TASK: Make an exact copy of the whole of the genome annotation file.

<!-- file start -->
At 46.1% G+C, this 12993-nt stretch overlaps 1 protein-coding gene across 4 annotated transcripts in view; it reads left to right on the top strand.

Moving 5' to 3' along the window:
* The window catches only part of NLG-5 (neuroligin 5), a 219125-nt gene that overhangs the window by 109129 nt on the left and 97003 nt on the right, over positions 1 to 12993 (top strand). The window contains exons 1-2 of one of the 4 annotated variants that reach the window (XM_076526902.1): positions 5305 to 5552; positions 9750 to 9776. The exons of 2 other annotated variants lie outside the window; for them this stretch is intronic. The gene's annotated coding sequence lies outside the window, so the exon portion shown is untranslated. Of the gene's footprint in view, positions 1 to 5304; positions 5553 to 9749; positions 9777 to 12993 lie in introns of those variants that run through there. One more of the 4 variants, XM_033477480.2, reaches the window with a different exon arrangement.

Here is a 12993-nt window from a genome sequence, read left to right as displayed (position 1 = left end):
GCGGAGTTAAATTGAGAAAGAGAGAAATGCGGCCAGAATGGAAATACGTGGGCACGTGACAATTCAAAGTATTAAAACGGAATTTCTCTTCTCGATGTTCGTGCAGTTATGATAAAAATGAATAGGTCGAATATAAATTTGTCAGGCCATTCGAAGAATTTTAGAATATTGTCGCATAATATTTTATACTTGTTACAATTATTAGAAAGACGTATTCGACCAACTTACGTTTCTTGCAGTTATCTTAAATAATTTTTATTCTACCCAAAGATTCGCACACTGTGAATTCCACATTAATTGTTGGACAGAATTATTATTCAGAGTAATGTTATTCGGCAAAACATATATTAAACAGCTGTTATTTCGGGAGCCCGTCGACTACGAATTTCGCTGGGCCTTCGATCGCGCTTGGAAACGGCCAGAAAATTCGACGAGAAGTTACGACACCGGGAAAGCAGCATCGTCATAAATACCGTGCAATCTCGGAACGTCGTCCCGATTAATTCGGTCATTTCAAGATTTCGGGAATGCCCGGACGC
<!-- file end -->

At 46.1% G+C, this 12993-nt stretch overlaps 1 protein-coding gene across 4 annotated transcripts in view; it reads left to right on the top strand.

Moving 5' to 3' along the window:
* The window catches only part of NLG-5 (neuroligin 5), a 219125-nt gene that overhangs the window by 109129 nt on the left and 97003 nt on the right, over positions 1 to 12993 (top strand). The window contains exons 1-2 of one of the 4 annotated variants that reach the window (XM_076526902.1): positions 5305 to 5552; positions 9750 to 9776. The exons of 2 other annotated variants lie outside the window; for them this stretch is intronic. The gene's annotated coding sequence lies outside the window, so the exon portion shown is untranslated. Of the gene's footprint in view, positions 1 to 5304; positions 5553 to 9749; positions 9777 to 12993 lie in introns of those variants that run through there. One more of the 4 variants, XM_033477480.2, reaches the window with a different exon arrangement.

Here is a 12993-nt window from a genome sequence, read left to right as displayed (position 1 = left end):
GCGGAGTTAAATTGAGAAAGAGAGAAATGCGGCCAGAATGGAAATACGTGGGCACGTGACAATTCAAAGTATTAAAACGGAATTTCTCTTCTCGATGTTCGTGCAGTTATGATAAAAATGAATAGGTCGAATATAAATTTGTCAGGCCATTCGAAGAATTTTAGAATATTGTCGCATAATATTTTATACTTGTTACAATTATTAGAAAGACGTATTCGACCAACTTACGTTTCTTGCAGTTATCTTAAATAATTTTTATTCTACCCAAAGATTCGCACACTGTGAATTCCACATTAATTGTTGGACAGAATTATTATTCAGAGTAATGTTATTCGGCAAAACATATATTAAACAGCTGTTATTTCGGGAGCCCGTCGACTACGAATTTCGCTGGGCCTTCGATCGCGCTTGGAAACGGCCAGAAAATTCGACGAGAAGTTACGACACCGGGAAAGCAGCATCGTCATAAATACCGTGCAATCTCGGAACGTCGTCCCGATTAATTCGGTCATTTCAAGATTTCGGGAATGCCCGGACGC